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Formation of N-acyl-phosphatidylethanolamine and N-acylethanolamine (including anandamide) during glutamate-induced neurotoxicity

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N-acyl-phosphatidylethanolamine (NAPE) is present in very small amounts in mammalian tissues (less than 0.1% of total phospholipids). However, NAPE as well as its degradation production, N-acylethanolamine (NAE), can be formed in certain neuronal tissues in response to increased [Ca ](i). A high [Ca ](i) will activate the NAPE-forming N-acyl-transferase using the sn-1 acyl group of a donor phospholipid as substrate in the transfer reaction. This membrane-bound enzyme seems to have no substrate specificity with respect to transfer of acyl groups; thus the fatty acids in the N-acyl group of NAPE are mainly 16:0 and 18:1, corresponding to the fatty acids in the sn-1 acyl group of the donor phospholipids. The NAPE-hydrolyzing phospholipase D also seems not to be acyl-group specific. In mouse neocortical neurons in primary culture, formation of NAPE and NAE is stimulated by glutamate via activation of the N-methyl-D-aspartate-receptor. Both NAPE and, to a lesser extent, NAE accumulate in a linear fashion for many hours while at the same time the neurons are dying. Likewise, in neurons prelabeled with C-arachidonic acid, C-arachidonic acid-labeled NAPE, and anandamide (= N-arachidonoylethanolamine) are accumulating. The formation of NAPE and NAE may represent a cytoprotective response in relation to various forms of neurotoxicity.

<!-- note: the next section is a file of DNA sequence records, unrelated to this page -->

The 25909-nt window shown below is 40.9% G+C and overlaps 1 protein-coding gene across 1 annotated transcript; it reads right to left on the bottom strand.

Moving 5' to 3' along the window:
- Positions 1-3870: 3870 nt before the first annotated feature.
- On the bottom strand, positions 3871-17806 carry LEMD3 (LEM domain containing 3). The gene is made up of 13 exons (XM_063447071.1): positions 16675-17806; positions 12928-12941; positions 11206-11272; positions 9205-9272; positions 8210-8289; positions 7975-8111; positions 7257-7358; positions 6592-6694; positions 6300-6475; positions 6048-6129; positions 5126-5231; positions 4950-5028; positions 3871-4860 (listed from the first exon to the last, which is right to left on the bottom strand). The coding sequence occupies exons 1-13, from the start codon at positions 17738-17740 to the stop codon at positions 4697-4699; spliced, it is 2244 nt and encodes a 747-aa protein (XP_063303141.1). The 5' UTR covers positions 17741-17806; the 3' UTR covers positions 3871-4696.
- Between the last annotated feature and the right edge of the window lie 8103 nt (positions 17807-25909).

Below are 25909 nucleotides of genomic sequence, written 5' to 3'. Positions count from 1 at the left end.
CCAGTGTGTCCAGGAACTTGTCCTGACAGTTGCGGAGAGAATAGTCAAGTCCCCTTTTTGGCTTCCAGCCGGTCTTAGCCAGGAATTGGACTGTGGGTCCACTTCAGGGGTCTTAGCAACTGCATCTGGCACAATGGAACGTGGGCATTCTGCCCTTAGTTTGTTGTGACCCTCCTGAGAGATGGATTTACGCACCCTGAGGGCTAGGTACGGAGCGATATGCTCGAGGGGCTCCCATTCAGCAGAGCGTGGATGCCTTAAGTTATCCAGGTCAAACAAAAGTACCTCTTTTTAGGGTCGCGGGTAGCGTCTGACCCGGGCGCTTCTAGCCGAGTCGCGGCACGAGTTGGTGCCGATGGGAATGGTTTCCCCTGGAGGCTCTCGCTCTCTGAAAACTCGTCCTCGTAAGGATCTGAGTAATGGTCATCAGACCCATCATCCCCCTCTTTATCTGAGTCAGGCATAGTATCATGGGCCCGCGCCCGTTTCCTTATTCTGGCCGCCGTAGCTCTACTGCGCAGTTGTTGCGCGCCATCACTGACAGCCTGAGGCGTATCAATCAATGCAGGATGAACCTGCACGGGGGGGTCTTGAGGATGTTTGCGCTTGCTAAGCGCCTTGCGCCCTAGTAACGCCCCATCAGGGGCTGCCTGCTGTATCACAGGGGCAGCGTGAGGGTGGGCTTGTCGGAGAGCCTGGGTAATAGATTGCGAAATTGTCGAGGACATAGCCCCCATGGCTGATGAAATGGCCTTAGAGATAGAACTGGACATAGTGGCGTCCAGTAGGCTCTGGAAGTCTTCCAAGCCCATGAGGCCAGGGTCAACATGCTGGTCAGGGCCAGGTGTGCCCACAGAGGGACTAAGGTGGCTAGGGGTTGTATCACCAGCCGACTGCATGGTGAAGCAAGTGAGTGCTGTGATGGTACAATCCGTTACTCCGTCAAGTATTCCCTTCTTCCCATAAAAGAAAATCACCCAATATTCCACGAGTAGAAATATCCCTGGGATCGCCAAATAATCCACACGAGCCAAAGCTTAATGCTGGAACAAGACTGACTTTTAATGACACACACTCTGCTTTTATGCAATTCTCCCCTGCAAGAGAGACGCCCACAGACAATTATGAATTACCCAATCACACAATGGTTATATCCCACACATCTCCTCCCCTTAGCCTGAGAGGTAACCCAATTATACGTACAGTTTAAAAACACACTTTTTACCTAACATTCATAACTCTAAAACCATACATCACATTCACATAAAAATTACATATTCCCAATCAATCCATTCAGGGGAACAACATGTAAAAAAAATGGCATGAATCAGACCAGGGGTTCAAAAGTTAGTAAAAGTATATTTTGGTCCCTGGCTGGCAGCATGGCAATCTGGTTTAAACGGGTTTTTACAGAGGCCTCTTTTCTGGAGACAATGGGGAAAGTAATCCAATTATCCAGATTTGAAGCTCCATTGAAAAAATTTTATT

OriginalsprogEngelsk
TidsskriftLipids
Vol/bind34
Udgave nummer6 SUPPL.
ISSN0024-4201
StatusUdgivet - 1 jan. 1999

ID: 45562311